Sunday, December 27, 2009
Playing With Water: Play Pumps Transform The Lives of Children
Water is more important than food. Now, I’m not saying this to be controversial – it’s a biological fact. Most of your body is made up of water, and while people can live for weeks without food, we can only live for five days without water. In times of dramatic climate shifts and swings in the relative abundance and scarcity of water, it’s especially important to consider water when we think about our food supply. Yes, we can happily go along planting all of the seeds we want, but if we can’t grow the crops due to lack of water, can’t wash our food, and don’t have any clean water to drink, all of that is for naught. Did I mention that water is important?
I’m a parent, so of course I am a big proponent of working kids hard. Actually, strike that. I’m a big proponent of play. Of course, I want my daughter to work around the house and to learn how to do such work, but I also want her to spend a lot of time playing and using her imagination.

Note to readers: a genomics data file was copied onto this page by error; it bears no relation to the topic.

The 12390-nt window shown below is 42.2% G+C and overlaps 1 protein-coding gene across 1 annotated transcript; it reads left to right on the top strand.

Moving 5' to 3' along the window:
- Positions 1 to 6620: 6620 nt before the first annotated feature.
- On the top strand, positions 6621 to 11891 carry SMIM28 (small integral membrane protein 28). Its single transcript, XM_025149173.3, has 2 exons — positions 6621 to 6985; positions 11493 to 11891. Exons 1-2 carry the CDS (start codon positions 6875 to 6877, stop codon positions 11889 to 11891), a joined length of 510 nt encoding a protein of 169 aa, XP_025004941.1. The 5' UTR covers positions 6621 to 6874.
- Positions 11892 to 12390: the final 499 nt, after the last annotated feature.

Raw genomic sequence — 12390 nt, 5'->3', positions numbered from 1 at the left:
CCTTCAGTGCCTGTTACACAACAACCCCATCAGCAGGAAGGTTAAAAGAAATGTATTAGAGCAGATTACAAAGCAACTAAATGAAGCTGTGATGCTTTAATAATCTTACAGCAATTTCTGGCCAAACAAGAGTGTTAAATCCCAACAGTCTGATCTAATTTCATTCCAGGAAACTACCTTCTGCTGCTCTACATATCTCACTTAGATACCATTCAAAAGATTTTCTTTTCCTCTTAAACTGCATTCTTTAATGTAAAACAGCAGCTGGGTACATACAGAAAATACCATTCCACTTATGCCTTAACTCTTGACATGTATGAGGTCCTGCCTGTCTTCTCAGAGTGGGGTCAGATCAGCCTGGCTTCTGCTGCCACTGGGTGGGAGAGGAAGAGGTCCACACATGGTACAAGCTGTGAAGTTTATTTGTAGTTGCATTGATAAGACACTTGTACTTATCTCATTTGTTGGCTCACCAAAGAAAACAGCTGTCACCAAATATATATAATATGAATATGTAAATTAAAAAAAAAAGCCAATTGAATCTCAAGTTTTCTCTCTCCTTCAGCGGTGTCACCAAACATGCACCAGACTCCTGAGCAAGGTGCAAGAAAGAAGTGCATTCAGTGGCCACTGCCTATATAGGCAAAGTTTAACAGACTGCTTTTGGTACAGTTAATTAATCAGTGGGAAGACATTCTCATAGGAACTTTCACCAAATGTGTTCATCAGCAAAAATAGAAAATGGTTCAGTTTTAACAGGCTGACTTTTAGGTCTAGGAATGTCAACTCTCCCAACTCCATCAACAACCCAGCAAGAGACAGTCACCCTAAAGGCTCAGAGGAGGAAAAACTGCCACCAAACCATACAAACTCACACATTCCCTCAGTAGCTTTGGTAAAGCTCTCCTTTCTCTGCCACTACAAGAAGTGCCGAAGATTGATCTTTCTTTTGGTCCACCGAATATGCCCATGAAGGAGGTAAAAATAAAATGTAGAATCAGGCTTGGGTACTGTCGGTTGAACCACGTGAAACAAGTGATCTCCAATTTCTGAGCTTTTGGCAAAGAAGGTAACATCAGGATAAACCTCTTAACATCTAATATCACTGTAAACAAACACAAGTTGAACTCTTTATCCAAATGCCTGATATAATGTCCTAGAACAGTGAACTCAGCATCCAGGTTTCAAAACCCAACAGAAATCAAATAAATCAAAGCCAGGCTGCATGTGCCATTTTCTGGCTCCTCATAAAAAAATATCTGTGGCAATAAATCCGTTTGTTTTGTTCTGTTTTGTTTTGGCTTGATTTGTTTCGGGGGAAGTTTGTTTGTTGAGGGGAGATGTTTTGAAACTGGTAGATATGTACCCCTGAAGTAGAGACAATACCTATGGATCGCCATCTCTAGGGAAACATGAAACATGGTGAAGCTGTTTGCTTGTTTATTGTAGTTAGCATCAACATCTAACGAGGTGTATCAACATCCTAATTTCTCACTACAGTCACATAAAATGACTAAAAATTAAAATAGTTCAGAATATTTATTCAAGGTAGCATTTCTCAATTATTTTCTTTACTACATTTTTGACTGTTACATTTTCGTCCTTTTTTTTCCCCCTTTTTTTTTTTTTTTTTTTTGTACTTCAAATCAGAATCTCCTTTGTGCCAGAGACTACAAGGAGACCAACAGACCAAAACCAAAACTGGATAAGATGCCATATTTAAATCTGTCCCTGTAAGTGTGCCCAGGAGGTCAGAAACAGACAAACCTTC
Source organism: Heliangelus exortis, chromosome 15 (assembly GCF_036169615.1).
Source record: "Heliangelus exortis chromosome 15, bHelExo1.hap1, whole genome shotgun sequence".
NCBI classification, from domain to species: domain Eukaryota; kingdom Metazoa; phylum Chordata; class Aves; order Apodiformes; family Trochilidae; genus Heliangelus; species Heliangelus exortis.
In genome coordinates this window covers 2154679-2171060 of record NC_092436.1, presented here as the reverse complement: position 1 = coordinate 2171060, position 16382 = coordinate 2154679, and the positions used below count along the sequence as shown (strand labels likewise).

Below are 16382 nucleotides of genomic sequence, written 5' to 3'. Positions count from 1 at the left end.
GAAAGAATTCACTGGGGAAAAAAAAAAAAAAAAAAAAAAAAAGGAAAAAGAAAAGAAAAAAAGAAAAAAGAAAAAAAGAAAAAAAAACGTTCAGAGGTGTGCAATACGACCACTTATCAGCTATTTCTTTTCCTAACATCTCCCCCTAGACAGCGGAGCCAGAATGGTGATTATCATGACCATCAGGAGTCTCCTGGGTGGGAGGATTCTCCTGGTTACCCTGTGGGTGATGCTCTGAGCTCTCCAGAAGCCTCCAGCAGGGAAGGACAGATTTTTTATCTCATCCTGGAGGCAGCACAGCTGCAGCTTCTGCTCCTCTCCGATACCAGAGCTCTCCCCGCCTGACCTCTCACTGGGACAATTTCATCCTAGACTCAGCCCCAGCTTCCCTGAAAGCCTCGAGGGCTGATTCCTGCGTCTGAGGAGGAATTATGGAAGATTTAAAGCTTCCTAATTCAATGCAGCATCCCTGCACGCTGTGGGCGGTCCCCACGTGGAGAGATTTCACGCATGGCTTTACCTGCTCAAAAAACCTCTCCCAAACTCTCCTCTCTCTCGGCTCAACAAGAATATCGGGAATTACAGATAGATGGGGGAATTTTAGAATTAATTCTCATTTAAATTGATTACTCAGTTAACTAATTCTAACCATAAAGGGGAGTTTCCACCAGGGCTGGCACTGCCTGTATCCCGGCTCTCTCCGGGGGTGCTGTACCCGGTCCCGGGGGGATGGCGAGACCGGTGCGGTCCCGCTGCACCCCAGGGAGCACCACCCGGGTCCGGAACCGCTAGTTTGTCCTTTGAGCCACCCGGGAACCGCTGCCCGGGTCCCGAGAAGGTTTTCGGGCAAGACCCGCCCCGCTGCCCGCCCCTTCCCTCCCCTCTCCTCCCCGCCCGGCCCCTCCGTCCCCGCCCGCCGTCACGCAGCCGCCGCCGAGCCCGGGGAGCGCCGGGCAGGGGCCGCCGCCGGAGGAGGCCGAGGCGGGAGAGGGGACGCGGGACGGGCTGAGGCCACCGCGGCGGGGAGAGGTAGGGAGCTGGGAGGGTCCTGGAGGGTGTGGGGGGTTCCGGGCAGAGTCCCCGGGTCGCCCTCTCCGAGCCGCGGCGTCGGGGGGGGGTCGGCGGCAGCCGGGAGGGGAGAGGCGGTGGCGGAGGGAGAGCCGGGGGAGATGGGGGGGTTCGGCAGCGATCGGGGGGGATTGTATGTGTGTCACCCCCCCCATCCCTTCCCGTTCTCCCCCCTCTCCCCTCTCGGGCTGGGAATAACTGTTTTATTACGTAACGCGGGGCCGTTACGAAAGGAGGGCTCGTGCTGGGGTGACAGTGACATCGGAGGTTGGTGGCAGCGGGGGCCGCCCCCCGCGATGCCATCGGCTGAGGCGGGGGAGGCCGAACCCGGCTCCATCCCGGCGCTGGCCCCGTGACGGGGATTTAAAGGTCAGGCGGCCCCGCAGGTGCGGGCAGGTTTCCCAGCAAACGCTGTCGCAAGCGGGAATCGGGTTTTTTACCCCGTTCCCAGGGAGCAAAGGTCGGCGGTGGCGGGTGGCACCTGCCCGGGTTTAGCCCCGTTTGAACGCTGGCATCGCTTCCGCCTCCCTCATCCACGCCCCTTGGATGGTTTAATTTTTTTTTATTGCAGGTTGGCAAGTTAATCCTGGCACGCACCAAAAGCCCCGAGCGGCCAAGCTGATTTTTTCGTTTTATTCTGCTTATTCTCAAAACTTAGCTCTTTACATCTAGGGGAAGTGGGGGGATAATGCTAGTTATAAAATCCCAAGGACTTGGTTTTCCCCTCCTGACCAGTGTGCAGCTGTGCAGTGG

But what if a child’s play could transform a community? That is the concept behind the PlayPump. Water pumps are a deeply utilitarian object. In many parts of the world, there is no water pump and adults and children must walk for long distances to gather water from unsafe surface sources, an act that can take up much of a day. This makes it difficult for children to get an education, let alone play.
Like the bicycle-powered grain mill, the PlayPump takes an ordinary object and turns it into something extraordinary. A child’s merry-go-round becomes the active part in a large water pump that is designed to move water from groundwater sources into a 2500-liter water tank. This tank becomes a source of clean water for a nearby community, reducing the time and travel involved in collecting water for the home. The tank can also feature advertising on its sides, and the advertising pays for the maintenance of the pump. PlayPumps have been installed in communities in South Africa, Lesotho, Malawi, Mozambique, Swaziland, and Zambia.
An ingenious idea? Yes! In many ways, the future of sustainable food and sustainable water rests on such ideas that take an arduous task and turn it into something that is fun and builds community. When we talk about technology to face an uncertain future, we may talk about nuclear, solar, and wave energy. We may talk about genetically-modified foods. We may talk about vast and often controversial ways to power and feed a growing population. However, it is often these small innovations that make a world of difference.